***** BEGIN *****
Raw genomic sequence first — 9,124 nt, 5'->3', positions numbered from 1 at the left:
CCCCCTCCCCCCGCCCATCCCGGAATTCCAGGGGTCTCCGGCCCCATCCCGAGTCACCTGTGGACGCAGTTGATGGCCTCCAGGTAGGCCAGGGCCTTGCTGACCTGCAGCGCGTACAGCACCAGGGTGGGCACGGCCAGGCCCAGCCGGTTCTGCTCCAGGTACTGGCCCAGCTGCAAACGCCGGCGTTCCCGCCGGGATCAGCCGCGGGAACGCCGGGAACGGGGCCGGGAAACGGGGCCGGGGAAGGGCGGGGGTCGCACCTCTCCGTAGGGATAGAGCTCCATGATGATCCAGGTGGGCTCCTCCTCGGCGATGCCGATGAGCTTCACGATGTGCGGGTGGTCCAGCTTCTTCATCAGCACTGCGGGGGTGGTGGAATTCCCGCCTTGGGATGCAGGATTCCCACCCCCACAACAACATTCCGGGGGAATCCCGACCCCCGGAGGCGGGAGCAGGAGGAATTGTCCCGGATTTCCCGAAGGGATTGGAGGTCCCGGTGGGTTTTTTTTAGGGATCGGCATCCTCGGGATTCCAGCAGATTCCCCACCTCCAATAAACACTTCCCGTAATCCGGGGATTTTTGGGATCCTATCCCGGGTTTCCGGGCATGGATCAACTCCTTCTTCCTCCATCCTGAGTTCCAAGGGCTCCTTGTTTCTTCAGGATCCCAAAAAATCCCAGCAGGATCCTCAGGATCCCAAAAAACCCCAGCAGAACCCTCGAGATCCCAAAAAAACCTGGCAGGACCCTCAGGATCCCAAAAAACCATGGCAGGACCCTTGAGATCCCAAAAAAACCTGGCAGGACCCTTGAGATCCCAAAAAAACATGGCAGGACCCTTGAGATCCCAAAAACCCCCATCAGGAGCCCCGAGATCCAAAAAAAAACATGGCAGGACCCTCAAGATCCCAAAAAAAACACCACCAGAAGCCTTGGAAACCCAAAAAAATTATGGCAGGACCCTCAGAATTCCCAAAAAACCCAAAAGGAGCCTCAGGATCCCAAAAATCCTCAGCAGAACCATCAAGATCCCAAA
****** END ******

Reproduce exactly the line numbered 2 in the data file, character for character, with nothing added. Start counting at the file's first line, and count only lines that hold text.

CCCCCTCCCCCCGCCCATCCCGGAATTCCAGGGGTCTCCGGCCCCATCCCGAGTCACCTGTGGACGCAGTTGATGGCCTCCAGGTAGGCCAGGGCCTTGCTGACCTGCAGCGCGTACAGCACCAGGGTGGGCACGGCCAGGCCCAGCCGGTTCTGCTCCAGGTACTGGCCCAGCTGCAAACGCCGGCGTTCCCGCCGGGATCAGCCGCGGGAACGCCGGGAACGGGGCCGGGAAACGGGGCCGGGGAAGGGCGGGGGTCGCACCTCTCCGTAGGGATAGAGCTCCATGATGATCCAGGTGGGCTCCTCCTCGGCGATGCCGATGAGCTTCACGATGTGCGGGTGGTCCAGCTTCTTCATCAGCACTGCGGGGGTGGTGGAATTCCCGCCTTGGGATGCAGGATTCCCACCCCCACAACAACATTCCGGGGGAATCCCGACCCCCGGAGGCGGGAGCAGGAGGAATTGTCCCGGATTTCCCGAAGGGATTGGAGGTCCCGGTGGGTTTTTTTTAGGGATCGGCATCCTCGGGATTCCAGCAGATTCCCCACCTCCAATAAACACTTCCCGTAATCCGGGGATTTTTGGGATCCTATCCCGGGTTTCCGGGCATGGATCAACTCCTTCTTCCTCCATCCTGAGTTCCAAGGGCTCCTTGTTTCTTCAGGATCCCAAAAAATCCCAGCAGGATCCTCAGGATCCCAAAAAACCCCAGCAGAACCCTCGAGATCCCAAAAAAACCTGGCAGGACCCTCAGGATCCCAAAAAACCATGGCAGGACCCTTGAGATCCCAAAAAAACCTGGCAGGACCCTTGAGATCCCAAAAAAACATGGCAGGACCCTTGAGATCCCAAAAACCCCCATCAGGAGCCCCGAGATCCAAAAAAAAACATGGCAGGACCCTCAAGATCCCAAAAAAAACACCACCAGAAGCCTTGGAAACCCAAAAAAATTATGGCAGGACCCTCAGAATTCCCAAAAAACCCAAAAGGAGCCTCAGGATCCCAAAAATCCTCAGCAGAACCATCAAGATCCCAAA